It’s a herculean task to try to encapsulate anyone’s life into one piece of art, whether it’s in film, books, theater or any other medium. Most people’s character is too complex, and their lives too random, to adhere to any sort of dramatic structure that is satisfying. The best works of biography are those that find the running themes throughout its subject’s life or the inciting incident that would echo throughout his or her years to eventually lead them to a place in history. Attempting to tell a life story can be daunting; something is going to be lost in dramatic translation or there will be the temptation to lionize or shave off the edges of someone’s life in order to better fit into the presentation.
Director Rob Reiner should be commended for trying to tell the complicated life and career of President Lyndon B. Johnson in the new film “LBJ” by presenting this man of conflicting narratives as he was. The problem is that the movie treads too much in familiar and clichéd biopic waters, with the filmmakers delivering a choppy, boring movie that never engages the audience and mistakes complex for inconsistent and challenging for the dramatically inert. Instead of a nuanced tale about a hard-to-define man, viewers receive a tedious story that thinks it’s much more intelligent than it is.
Reiner’s film follows LBJ (Woody Harrelson) from his days as Senate Majority Leader, through his tenure as Vice President to John F. Kennedy (Jeffrey Donovan), and into his early days as President of the United States following the assassination of his predecessor. Johnson is clearly a power-hungry and unorthodox man, given to cantankerous outbursts and profane conversations in his role as a strong legislator. With his wife Lady Bird (Jennifer Jason Leigh) by his side, Johnson attempts to navigate the waters between the clashing ideologies of Attorney General Robert Kennedy (Michael Stahl-David) and southern Democratic senator Richard Russell (Richard Jenkins). Johnson feels the sting of being in Kennedy’s shadow greatly and remains divided between the practicality of politics and the service to the greater cause of civil rights.
Part of the problem with “LBJ” is that the titular character is a bit of a cipher within it. It’s unclear how the filmmakers feel about this man or how audiences should feel. Is he a practical politician, an opportunistic schemer or a man resigned to what fate dictates? Now, as with the actual person, the answer is a little bit of all three, but there’s never a convincing case or any powerful scenes showcasing this complexity. Instead, it’s presented mostly in choppy flashbacks leading up to the shooting at Dealey Plaza that do a poor job of casting Johnson as anything interesting or compelling. The closest it comes is using the well-known stories of his tirades about his pants not fitting his “nuts” right, or loving desserts, or holding meetings while in the bathroom. These feel less like extensions of a complicated person and more like checkboxes in a needed biography of his life. Reiner dips into contrived monologues and supposedly dramatic scenes and parallels that never pay off. The constant revisiting of JFK’s assassination, for example, feels like an underlined moment that is spelled out to the audience so many times it becomes annoying instead of foreboding or compelling in any manner.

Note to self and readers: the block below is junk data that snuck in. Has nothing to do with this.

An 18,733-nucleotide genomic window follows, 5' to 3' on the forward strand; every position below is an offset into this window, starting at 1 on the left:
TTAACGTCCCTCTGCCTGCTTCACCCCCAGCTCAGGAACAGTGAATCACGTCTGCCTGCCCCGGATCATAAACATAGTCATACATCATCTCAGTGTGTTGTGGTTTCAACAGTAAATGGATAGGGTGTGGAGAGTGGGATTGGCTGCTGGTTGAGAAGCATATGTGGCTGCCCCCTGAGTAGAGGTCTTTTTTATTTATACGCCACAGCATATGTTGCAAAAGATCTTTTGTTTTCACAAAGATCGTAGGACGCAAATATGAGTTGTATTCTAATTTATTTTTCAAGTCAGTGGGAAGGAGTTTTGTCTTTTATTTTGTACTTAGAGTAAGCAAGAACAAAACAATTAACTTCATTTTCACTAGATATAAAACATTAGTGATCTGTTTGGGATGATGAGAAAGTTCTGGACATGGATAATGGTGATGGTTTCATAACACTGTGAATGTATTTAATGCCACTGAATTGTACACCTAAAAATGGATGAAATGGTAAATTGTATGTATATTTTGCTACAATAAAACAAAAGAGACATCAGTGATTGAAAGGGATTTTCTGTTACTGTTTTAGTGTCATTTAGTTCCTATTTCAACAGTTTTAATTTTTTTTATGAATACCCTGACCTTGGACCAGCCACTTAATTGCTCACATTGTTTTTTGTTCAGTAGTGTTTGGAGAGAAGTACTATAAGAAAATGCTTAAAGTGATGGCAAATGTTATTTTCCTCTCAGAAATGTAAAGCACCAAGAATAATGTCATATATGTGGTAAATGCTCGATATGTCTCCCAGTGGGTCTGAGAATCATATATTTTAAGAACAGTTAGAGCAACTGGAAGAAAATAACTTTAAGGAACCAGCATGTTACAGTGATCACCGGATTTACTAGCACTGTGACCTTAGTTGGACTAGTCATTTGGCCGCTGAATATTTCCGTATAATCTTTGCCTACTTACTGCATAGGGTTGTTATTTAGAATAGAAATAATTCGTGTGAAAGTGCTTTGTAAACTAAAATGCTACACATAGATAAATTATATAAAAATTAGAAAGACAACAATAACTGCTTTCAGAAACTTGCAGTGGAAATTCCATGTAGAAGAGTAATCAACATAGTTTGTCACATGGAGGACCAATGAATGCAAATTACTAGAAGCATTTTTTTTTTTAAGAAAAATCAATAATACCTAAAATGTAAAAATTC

Harrelson turns in a good performance underneath all the makeup as the man who would be king and does a good job of exhibiting the multiple sides of this polarizing historical figure. The issue is that there is no sense of unity or deeper psychology to LBJ; while it may be true to life, it doesn’t make for a fascinating film. And that would be fine if Reiner wants to take on a realistic tone of complex reality, but he constantly relies on boring stock footage, obvious metaphors and bluntly spoken messages that undercut any sense of reality the filmmaker is trying to build.
It doesn’t help that the rest of the cast has very little to do. With the exception of Stahl-David as RFK, everyone else is merely a caricature or a face in the crowd that gives speech to obvious historical context. Leigh is resigned to the role of the doting wife, while Jenkins might as well just be a CGI Confederate flag with glasses on for the articulation of his viewpoints and character. Stahl-David and Harrelson play off each other well, and perhaps a better movie would have resulted in simply studying the two different ideologies instead of this lifeless film.
And that’s the ultimate sin, because for all of Harrelson’s ability and apparent willingness to sink into the role, “LBJ” is a slog to get through. Part of that may be the familiarity with the history being recounted, but the other part is that it’s just not very memorable. There is no emotional connection with any character, no insight into the process of passing the Civil Rights Act, and no illuminating dialogue that really makes this whole thing worth it. For all of its speechifying and heavy-handed attempts at framing history, “LBJ” doesn’t deliver anything truly memorable to understanding history or its subject in any way. In trying to sum up a man, Reiner’s movie certainly falls short, but in trying to be a good film, “LBJ” doesn’t even come close.
Starring: Woody Harrelson, Jennifer Jason Leigh, Bill Pullman, C. Thomas Howell, Jeffrey Donovan, Michael Stahl-David, Richard Jenkins, Rich Sommer
Director: Rob Reiner